from the NEW YORK TIMES MAGAZINE
Bruce Grierson wrote this week’s cover story about Ellen Langer, a Harvard psychologist who has conducted experiments that involve manipulating environments to turn back subjects’ perceptions of their own age. Grierson’s last article for the magazine was about Olga Kotelko, a 91-year-old track star, which became the basis for his book “What Makes Olga Run?”
How did you first hear about Ellen Langer or grow interested in her research?
Ellen must have been hiding in my blind spot. She’s been doing her thing for almost four decades, but I didn’t stumble across her until I was researching my book, What Makes Olga Run? A chapter of that book deals with human limits and the role of the mind therein. I called Ellen up. She told me the story of her mother’s and grandmother’s afflictions. Then I learned she was contemplating this cancer study. It started to feel like a story.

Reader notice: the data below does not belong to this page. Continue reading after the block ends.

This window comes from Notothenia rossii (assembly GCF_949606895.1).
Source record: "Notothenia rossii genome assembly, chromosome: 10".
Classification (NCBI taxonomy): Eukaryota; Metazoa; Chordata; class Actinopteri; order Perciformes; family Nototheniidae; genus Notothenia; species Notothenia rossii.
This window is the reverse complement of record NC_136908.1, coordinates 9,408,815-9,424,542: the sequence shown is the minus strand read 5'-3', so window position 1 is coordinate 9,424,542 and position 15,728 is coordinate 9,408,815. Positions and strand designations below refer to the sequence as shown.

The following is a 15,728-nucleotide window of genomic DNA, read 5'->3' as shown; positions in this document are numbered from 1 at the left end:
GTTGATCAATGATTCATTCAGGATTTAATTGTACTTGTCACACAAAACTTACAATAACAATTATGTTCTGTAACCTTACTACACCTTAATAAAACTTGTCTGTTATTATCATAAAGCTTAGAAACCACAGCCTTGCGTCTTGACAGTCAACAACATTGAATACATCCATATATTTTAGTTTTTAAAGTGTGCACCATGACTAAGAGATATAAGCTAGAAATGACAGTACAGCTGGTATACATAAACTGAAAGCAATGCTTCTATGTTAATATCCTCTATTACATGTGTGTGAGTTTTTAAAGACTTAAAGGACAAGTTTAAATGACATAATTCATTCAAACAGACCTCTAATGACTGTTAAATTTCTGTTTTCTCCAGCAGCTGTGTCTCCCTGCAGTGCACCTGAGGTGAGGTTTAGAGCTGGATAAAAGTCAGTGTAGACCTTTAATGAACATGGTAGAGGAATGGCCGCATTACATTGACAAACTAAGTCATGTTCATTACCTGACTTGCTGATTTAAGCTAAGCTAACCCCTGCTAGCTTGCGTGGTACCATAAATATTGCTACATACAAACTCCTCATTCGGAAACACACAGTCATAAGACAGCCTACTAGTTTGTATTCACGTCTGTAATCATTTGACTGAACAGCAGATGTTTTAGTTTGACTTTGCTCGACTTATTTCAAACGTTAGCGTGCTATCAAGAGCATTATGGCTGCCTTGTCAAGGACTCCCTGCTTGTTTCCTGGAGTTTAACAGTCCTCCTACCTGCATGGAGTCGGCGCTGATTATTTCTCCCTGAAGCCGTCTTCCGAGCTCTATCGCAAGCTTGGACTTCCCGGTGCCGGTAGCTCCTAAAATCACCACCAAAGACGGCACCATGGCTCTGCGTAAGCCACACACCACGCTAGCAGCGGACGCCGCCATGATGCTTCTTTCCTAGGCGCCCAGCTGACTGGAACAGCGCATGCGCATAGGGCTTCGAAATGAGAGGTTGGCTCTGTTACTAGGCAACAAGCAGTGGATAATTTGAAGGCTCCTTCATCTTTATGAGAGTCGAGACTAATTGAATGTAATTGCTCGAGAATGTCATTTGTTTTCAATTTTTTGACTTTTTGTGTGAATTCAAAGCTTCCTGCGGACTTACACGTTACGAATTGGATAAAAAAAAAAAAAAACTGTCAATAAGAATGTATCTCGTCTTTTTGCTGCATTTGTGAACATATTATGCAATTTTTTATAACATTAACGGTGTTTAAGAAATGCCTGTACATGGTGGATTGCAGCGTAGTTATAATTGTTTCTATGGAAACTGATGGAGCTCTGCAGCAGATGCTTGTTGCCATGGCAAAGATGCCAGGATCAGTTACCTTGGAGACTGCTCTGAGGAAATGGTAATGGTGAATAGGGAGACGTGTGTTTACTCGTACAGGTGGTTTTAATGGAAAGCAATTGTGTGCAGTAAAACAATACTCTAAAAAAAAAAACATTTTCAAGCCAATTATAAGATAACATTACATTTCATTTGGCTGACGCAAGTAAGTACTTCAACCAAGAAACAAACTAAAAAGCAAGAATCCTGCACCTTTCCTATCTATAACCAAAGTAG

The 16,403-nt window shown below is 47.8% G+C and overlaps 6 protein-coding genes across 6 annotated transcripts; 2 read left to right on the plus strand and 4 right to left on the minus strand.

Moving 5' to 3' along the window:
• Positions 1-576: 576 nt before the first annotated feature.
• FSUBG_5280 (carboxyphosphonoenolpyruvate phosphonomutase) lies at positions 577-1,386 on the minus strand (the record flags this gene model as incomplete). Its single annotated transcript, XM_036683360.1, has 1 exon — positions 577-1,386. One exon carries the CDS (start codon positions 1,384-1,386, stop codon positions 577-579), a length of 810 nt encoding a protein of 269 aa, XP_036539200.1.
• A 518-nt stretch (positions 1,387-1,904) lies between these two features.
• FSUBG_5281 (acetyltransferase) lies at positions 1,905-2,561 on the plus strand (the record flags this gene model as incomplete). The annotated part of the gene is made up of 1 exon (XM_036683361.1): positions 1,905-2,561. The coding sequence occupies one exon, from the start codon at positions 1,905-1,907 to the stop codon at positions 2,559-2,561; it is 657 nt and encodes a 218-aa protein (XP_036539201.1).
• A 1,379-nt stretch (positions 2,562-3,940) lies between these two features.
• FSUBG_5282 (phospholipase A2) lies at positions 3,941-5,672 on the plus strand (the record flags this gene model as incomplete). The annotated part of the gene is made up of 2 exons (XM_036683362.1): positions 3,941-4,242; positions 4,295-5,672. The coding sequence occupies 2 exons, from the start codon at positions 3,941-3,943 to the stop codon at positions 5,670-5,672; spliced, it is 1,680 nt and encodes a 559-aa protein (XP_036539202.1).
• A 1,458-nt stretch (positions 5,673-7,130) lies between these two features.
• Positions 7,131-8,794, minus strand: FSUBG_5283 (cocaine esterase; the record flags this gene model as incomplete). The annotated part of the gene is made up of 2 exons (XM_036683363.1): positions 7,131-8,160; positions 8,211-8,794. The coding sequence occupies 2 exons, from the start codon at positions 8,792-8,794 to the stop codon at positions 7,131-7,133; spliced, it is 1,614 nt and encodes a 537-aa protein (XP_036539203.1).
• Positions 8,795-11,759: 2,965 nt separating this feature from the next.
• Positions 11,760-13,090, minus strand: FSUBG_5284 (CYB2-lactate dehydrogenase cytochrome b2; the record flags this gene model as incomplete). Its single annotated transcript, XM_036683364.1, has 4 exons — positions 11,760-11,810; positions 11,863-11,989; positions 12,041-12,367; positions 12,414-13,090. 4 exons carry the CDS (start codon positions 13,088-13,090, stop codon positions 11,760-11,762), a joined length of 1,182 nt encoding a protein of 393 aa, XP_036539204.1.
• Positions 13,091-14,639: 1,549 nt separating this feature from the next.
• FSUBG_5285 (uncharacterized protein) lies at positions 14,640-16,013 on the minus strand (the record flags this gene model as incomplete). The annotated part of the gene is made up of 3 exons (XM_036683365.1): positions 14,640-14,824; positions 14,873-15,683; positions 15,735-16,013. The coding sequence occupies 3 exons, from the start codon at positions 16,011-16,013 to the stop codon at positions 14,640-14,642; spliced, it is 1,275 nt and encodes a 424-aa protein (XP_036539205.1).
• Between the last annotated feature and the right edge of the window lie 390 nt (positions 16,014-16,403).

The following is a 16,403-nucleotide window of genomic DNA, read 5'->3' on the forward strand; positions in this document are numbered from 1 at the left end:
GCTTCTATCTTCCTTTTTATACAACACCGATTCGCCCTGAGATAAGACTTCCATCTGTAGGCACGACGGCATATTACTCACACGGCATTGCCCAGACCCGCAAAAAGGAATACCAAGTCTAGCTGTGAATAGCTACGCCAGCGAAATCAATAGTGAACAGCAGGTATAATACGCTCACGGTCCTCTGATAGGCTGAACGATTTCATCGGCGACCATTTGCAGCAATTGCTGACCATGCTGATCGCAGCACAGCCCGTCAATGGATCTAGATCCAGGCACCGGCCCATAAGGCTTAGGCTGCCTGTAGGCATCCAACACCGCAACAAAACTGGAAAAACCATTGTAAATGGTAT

Did she surprise you in any way?
About 20 seconds into a conversation with her, you know she’s different. She doesn’t sound like a scientist. She speaks in the rhythms of one of those old borscht-belt comics — punch, punch, punch, stop-me-if-you’ve-heard-this-before. There’s almost a narrative intelligence — if that’s a thing — that’s more obvious than her scientific intelligence. She’s an artist — literally (she paints) and also in sensibility. She’d surely agree with Einstein that not everything that can be measured matters, and not everything that matters can be measured. She’s fun to be around, but she kind of wore me out.
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